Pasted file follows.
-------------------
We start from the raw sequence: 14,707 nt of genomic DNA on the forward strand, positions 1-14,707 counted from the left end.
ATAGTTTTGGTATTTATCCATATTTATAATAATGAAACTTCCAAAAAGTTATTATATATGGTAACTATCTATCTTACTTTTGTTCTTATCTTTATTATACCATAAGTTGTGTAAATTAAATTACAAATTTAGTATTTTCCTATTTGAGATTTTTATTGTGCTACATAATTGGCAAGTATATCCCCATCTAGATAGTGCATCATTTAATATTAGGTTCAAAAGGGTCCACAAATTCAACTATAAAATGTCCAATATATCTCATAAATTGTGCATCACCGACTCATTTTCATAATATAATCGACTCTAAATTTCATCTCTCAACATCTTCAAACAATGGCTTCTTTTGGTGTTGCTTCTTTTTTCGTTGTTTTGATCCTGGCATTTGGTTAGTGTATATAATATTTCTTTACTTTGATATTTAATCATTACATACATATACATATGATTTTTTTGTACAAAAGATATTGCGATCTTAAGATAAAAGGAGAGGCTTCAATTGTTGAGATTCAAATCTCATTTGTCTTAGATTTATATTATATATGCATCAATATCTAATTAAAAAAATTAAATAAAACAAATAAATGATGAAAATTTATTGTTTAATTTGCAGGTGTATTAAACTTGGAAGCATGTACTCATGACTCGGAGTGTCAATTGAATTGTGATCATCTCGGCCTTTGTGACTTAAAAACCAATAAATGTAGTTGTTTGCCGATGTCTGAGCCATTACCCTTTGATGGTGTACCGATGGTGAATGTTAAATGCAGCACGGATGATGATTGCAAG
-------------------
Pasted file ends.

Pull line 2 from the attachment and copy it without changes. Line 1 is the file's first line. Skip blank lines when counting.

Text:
ATAGTTTTGGTATTTATCCATATTTATAATAATGAAACTTCCAAAAAGTTATTATATATGGTAACTATCTATCTTACTTTTGTTCTTATCTTTATTATACCATAAGTTGTGTAAATTAAATTACAAATTTAGTATTTTCCTATTTGAGATTTTTATTGTGCTACATAATTGGCAAGTATATCCCCATCTAGATAGTGCATCATTTAATATTAGGTTCAAAAGGGTCCACAAATTCAACTATAAAATGTCCAATATATCTCATAAATTGTGCATCACCGACTCATTTTCATAATATAATCGACTCTAAATTTCATCTCTCAACATCTTCAAACAATGGCTTCTTTTGGTGTTGCTTCTTTTTTCGTTGTTTTGATCCTGGCATTTGGTTAGTGTATATAATATTTCTTTACTTTGATATTTAATCATTACATACATATACATATGATTTTTTTGTACAAAAGATATTGCGATCTTAAGATAAAAGGAGAGGCTTCAATTGTTGAGATTCAAATCTCATTTGTCTTAGATTTATATTATATATGCATCAATATCTAATTAAAAAAATTAAATAAAACAAATAAATGATGAAAATTTATTGTTTAATTTGCAGGTGTATTAAACTTGGAAGCATGTACTCATGACTCGGAGTGTCAATTGAATTGTGATCATCTCGGCCTTTGTGACTTAAAAACCAATAAATGTAGTTGTTTGCCGATGTCTGAGCCATTACCCTTTGATGGTGTACCGATGGTGAATGTTAAATGCAGCACGGATGATGATTGCAAG